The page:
"Silver Springs" was left off Rumours because it was too long. It was replaced by "I don´t want to know," certainly the weakest song on the album (though it´s not bad). The 2004 re-release returned "Silver Springs" to its rightful place (in between "Songbird" and "The Chain"), but the The Dance version is definitive. It´s a song about a woman scorned, kinda, but Stevie doesn´t sound scorned. Like in "Dreams," Stevie surrounds herself with a poise, she asks, almost conversationally, "And did you say she was pretty? ... And can you tell me was it worth it? Really, I don´t want to know."

For most of the disc, while Mick, John and Chris do their thing in what Mark calls "the engine-room," your eyes are fixed on Stevie and Lindsey, these two people who were in love for so long, who betrayed each other so badly, who are still sharing a stage, acting out their lives. But, apart from an oh-shit-I-think-she´s-gonna-turn-on-me look from Buckingham to Nicks at 2´24", they keep firmly to their parts of the stage for the first half of the song. And then ...

... Stevie turns to Lindsey suddenly, looks at him directly, advances towards him :

Time casts a spell on you, but you wont forget me
I know I could have loved you, but you would not let me
I´ll follow you down til the sound of my voice will haunt you
You´ll never get away from the sound of the woman that loves you

These would be great lyrics of retribution from anyone, but from Stevie, from Stevie to Lindsey, from Stevie to Lindsey when they´re together on the same stage, they are devastating. He shoots her a look of terror, but she carries on ... "You´ll never get away, NEVER get away, NEVER GET AWAY..."

Fleetwood Mac would follow up Rumours with Tusk, an act of commercial suicide. I wasn´t subjected to this as a child unfortunately - I had to discover it myself at Ipswich Library when I was 14. It´s no better than Rumours, but it is more extraordinary - a genre of one, so to speak. I may write something on it in the future, but really, you´d be better off scouring some second-hand book or record shops to find a booklet the Melody Maker (ah, nostalgia!) produced in 1996 called "Lost Treasures." In it, Simon Reynolds makes the case for Tusk - it is, as Reynolds´s studies usually are, as beautiful as its subject.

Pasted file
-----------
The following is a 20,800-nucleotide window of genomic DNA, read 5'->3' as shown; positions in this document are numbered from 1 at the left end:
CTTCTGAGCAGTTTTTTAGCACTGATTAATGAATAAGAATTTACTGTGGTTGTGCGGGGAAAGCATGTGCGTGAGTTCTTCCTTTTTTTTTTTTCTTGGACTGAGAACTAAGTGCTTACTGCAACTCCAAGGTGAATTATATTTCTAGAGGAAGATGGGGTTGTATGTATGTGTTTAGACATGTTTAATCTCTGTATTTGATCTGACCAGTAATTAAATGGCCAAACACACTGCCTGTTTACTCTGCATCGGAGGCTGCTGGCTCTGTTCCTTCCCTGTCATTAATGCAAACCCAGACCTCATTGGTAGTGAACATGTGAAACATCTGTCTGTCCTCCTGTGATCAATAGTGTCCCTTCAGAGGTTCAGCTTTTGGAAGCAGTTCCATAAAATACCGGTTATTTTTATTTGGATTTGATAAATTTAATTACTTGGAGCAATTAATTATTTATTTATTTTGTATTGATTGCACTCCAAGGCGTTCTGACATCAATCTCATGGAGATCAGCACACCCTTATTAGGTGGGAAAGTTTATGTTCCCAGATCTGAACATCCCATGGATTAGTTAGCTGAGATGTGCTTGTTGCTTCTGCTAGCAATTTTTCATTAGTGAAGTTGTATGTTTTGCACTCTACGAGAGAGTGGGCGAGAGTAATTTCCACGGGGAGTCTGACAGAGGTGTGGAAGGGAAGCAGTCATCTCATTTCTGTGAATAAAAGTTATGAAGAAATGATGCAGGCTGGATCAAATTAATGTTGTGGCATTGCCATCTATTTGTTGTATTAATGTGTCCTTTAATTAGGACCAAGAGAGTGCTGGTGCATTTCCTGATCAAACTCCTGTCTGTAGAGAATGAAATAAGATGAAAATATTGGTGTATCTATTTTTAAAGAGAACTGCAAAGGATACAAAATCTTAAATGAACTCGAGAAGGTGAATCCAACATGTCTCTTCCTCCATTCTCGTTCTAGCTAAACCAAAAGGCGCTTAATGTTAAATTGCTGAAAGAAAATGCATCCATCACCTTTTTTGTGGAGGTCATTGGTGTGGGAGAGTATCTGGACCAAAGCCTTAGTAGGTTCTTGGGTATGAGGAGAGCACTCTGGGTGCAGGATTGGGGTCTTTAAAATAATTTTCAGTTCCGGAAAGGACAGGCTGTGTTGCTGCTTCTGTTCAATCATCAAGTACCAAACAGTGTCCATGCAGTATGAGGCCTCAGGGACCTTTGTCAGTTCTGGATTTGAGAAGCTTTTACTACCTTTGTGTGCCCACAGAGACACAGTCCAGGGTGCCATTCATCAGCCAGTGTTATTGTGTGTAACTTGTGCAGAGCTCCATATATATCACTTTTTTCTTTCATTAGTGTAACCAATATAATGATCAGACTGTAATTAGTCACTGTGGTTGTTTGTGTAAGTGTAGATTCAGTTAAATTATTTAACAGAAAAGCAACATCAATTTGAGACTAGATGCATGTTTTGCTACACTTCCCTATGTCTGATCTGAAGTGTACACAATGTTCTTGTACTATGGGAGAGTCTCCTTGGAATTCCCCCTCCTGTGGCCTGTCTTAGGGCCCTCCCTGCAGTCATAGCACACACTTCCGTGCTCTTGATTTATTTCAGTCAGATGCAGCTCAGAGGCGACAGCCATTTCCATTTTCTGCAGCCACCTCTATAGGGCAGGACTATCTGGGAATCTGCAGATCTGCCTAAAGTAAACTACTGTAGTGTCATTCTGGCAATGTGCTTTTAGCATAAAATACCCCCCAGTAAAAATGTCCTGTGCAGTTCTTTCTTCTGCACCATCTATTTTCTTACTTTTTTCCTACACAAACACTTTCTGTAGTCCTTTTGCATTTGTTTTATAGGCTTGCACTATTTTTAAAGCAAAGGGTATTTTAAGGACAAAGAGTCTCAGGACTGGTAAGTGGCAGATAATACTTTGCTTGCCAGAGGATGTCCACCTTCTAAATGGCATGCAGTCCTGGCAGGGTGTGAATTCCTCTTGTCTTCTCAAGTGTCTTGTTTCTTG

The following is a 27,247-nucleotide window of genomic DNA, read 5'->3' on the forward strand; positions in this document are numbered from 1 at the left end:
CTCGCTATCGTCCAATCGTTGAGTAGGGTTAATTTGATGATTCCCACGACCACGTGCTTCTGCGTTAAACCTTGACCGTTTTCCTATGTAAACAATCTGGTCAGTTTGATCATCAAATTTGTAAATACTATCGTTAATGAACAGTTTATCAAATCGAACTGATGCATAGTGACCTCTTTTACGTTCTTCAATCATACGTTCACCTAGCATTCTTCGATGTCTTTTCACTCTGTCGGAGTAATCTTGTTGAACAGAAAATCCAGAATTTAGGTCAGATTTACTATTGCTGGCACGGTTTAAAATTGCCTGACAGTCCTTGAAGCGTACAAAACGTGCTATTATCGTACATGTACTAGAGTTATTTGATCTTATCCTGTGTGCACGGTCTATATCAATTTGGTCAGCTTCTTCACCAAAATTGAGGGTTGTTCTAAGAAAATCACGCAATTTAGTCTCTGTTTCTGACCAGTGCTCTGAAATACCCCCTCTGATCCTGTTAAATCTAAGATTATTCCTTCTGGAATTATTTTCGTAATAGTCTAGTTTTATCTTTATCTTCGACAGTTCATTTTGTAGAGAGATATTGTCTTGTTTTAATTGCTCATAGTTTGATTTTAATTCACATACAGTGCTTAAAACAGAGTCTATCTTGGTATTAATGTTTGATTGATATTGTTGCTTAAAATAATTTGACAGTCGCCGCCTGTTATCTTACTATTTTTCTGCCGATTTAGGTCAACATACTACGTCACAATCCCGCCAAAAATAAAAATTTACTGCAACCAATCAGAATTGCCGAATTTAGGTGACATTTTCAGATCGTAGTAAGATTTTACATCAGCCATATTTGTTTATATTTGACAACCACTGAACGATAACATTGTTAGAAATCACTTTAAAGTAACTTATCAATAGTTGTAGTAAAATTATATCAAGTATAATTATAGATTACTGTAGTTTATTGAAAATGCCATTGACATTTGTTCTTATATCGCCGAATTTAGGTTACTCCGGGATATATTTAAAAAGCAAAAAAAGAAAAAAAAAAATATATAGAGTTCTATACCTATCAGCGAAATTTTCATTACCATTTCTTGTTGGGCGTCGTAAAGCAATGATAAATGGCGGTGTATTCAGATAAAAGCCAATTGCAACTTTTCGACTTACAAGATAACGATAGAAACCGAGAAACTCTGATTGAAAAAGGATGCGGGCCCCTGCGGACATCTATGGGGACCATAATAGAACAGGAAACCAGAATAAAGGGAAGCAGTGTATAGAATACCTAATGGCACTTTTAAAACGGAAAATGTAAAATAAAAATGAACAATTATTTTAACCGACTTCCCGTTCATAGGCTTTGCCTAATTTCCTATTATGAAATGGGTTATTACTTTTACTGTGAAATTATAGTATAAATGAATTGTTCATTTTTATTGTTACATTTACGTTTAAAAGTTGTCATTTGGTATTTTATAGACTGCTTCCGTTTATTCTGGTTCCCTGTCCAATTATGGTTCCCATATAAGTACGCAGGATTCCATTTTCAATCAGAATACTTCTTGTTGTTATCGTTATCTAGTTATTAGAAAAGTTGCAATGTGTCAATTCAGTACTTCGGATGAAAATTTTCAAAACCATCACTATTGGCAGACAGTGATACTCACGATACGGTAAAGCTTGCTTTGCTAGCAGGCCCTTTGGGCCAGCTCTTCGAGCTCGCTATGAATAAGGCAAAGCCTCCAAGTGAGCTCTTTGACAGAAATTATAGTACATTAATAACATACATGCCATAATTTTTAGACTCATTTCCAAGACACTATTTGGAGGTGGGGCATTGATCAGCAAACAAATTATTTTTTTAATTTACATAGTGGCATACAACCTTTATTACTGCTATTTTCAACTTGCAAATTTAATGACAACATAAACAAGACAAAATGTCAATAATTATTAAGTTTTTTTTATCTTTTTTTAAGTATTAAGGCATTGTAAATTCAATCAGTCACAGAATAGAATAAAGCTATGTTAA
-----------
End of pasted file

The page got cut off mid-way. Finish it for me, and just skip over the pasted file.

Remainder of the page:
Anonymous Lindsey B said...

Sorry Paddington but this post has been up for 2 weeks and I can hold my piece no longer!

Yes, she was an ethereal beauty but, lookism aside, Lindsey was responsible for some deeply important stuff. Direct your ears to the special moment, 1 min 43 sec into Second Hand News, where Lindsey inadvertently INVENTED HIP HOP!

And for all his oh-shit-she's-gonna-turn-on-me gurning, good old Linds never misses a note, despite being stared down (an possibly hexed) by a demented mooncalf.

Anyway, great piece.
More of the same please...

6:34 PM  
Blogger Jessica said...

Excellent writing Paddington. I had forgotten how good FM are.

7:24 PM  
Blogger Steve said...

Thank you so much for this extremely well-written essay; you said much of what I have long believed to be true—far better than I could have expressed it—about the genius of Fleetwood Mac, and the landmark masterpiece that is Rumours.

I have a similar memory-by-proxy to yours; one of my best friends grew up in Hong Kong. During a 1 day trip back to the US, her minister father, who knew nothing about popular music, ran into a record store with little time to spare to in order to bring an album back for his teenagers. You can guess which one he bought.

Here in the US it used to be a given that the ONE album pretty much guaranteed to be in everyone's vinyl collection, was Rumours. And it has stood the test of time.

Thank you as well for the Dreams video; it is far and away my favorite song.

Cheers from the US.

10:42 AM